People I know that are mind sick all told me that their body were sending them messages but they were not listening. We all know that in the industry, we’ll do, at some point, crunches. Seriously, don’t kill yourself for someone who doesn’t even know your name so he/she can make millions of bucks. Even if that person know your name.

Do overtime when it’s needed and that’s it. And even if it’s needed, you should not stick to it. I’ve had weeks of 70-80 hours of work in the past. I was young. I was fool and passionate. I’m still passionate but I don’t do this anymore. No one should do this. It’s plain bad.

Don’t push your body and especially your mind to a state you won’t be able to recover.

– Ending Notes –

The video game industry is one of a kind. It’s a competitive industry no doubt about it and what I mean by this is that you are always needed to push yourself to the limit. If also happen a lot of time that the limit needed is over your personal limits. Short deadlines, under-staffing, crazy mandate, etc, lead to bad planning and overtime, crazy overtime.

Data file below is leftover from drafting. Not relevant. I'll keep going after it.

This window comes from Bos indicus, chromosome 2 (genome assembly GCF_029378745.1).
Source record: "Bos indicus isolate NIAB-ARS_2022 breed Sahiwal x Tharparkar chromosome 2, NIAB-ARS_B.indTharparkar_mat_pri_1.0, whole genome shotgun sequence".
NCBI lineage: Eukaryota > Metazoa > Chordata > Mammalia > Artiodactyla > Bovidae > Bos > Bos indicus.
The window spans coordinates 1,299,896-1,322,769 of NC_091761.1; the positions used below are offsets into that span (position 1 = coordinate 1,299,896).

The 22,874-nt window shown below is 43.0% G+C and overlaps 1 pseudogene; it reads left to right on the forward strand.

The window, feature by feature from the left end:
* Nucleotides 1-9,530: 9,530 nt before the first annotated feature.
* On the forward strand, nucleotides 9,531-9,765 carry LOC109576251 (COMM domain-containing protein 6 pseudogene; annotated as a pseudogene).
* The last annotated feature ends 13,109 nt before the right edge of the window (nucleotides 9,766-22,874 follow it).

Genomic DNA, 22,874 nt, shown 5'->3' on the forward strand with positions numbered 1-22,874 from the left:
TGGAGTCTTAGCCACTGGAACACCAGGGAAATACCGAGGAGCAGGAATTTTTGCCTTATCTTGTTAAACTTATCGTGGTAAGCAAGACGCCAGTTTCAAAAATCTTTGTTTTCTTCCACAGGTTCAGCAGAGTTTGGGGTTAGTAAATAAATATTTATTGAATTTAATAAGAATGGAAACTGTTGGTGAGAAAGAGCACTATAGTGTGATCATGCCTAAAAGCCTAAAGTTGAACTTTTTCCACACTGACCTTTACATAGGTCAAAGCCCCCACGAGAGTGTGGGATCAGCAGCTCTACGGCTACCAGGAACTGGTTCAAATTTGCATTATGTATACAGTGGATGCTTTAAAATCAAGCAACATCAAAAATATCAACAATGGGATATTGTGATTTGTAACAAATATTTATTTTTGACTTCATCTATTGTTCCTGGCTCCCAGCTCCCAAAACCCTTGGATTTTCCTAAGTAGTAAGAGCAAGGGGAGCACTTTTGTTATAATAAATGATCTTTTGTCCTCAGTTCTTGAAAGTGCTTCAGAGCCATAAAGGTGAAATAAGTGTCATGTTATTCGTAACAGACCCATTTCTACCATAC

It saddens me to see so many cool people around me being mentally sick right now. All because some crazy producers pushed them way over their limits but they were too kind and said yes every single time without listening to their body.

Remember, work 8 hours, sleep well and enjoy the rest of your day with a happy mindset. Killing yourself at work gives you nothing.

“Oh it gives me bonuses” you may say.

Well, sorry to tell you that a few thousands buck won’t do any good if you can’t even go out without crying for no reason.

Peace.